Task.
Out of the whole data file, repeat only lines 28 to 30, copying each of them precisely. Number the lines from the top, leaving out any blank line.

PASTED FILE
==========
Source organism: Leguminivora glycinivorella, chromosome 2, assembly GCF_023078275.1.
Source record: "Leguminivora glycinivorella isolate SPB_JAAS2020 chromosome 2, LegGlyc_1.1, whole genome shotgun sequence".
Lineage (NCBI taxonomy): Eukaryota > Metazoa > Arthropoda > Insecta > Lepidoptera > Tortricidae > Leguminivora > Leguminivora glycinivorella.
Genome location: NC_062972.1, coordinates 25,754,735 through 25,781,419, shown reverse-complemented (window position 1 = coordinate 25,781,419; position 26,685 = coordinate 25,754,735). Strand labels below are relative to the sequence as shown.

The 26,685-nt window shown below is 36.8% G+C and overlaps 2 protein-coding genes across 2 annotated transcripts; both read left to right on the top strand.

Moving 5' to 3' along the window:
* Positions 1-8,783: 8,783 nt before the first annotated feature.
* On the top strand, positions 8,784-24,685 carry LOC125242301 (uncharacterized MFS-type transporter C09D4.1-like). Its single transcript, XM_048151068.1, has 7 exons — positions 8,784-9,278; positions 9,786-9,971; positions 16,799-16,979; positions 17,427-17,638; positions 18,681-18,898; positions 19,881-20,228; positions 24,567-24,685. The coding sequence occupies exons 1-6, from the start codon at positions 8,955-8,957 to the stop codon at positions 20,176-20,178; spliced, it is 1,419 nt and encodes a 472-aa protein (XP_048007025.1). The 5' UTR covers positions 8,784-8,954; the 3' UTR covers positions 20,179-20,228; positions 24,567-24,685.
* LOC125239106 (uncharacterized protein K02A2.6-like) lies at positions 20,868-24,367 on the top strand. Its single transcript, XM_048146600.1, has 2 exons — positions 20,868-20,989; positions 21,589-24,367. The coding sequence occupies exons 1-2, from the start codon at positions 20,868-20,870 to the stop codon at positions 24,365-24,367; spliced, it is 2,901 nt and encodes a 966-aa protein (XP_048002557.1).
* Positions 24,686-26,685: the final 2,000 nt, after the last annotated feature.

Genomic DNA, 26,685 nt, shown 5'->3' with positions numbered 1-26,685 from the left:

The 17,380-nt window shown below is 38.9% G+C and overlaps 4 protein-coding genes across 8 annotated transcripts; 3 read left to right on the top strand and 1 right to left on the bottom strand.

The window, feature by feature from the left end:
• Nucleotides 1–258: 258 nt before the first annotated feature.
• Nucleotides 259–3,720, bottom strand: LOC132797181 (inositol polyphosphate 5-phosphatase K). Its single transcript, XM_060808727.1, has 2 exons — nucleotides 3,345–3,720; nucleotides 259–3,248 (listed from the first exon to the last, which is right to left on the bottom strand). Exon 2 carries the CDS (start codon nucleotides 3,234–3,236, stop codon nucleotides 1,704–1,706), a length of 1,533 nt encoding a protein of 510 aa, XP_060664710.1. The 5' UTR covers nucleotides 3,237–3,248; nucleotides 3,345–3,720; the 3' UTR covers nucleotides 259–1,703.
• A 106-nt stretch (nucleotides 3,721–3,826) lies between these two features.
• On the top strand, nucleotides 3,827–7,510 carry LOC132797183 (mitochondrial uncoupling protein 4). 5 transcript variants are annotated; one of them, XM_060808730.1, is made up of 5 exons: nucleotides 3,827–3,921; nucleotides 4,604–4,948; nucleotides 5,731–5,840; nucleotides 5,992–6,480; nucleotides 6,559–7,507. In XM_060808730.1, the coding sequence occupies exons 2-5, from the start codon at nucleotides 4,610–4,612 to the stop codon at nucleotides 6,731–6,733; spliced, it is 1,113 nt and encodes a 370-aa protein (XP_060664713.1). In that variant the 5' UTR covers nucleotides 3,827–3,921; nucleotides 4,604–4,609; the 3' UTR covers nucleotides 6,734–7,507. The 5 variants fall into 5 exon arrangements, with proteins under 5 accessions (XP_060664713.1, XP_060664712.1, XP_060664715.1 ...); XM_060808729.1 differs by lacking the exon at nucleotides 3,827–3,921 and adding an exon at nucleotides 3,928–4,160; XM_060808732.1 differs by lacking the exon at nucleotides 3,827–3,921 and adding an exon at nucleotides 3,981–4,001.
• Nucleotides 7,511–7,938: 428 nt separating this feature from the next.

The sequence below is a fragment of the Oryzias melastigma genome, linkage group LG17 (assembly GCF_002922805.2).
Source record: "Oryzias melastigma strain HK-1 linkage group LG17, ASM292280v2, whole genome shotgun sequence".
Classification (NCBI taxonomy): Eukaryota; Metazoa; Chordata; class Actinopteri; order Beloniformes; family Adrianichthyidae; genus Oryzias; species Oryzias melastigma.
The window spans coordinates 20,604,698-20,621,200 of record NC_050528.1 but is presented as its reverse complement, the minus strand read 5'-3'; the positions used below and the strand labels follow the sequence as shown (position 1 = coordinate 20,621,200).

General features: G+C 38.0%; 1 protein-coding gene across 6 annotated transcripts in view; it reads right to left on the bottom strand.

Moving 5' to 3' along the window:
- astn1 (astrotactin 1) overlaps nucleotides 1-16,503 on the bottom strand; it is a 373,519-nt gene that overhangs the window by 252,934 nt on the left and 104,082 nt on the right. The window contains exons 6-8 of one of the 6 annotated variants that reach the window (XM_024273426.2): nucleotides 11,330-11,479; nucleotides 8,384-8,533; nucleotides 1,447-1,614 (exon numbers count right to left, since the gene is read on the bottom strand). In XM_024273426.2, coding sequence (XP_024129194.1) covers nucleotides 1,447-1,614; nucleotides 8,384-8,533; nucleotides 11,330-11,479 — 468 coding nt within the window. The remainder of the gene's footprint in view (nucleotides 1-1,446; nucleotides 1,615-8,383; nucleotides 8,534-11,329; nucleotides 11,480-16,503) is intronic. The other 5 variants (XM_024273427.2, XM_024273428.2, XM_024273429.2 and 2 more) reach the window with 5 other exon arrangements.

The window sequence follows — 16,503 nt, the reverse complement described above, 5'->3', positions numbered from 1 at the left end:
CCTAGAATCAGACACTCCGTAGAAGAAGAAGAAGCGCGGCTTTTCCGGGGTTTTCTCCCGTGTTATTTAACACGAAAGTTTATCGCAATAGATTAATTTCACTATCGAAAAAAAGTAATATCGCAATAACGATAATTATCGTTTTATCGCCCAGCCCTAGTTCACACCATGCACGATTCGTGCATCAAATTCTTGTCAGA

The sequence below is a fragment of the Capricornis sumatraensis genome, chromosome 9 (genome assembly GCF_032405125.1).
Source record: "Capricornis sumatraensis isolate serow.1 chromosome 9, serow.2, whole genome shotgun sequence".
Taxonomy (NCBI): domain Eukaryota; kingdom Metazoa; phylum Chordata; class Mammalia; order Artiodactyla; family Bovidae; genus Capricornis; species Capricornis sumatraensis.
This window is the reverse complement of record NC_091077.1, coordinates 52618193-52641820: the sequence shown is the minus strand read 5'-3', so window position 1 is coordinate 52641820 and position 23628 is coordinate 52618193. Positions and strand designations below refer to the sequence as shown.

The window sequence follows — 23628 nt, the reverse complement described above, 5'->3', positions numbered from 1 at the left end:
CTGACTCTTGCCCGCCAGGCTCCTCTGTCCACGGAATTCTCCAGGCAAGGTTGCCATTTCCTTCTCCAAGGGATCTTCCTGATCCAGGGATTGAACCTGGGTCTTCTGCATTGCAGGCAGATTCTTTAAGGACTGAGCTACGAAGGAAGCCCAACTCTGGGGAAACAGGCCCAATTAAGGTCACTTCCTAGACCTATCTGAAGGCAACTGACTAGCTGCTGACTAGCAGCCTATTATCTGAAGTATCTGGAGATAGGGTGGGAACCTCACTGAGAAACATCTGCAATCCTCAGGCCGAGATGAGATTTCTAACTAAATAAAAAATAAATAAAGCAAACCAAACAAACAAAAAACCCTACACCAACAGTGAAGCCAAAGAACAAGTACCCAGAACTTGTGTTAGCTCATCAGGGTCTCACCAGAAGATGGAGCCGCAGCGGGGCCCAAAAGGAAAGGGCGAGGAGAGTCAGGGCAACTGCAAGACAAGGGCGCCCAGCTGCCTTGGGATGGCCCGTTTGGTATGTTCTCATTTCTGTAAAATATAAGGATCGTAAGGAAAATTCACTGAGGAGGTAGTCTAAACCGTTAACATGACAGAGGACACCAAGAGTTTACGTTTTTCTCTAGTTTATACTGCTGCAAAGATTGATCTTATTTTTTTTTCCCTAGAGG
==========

The sequence below is a fragment of the Capricornis sumatraensis genome, chromosome 9 (genome assembly GCF_032405125.1).
Source record: "Capricornis sumatraensis isolate serow.1 chromosome 9, serow.2, whole genome shotgun sequence".
Taxonomy (NCBI): domain Eukaryota; kingdom Metazoa; phylum Chordata; class Mammalia; order Artiodactyla; family Bovidae; genus Capricornis; species Capricornis sumatraensis.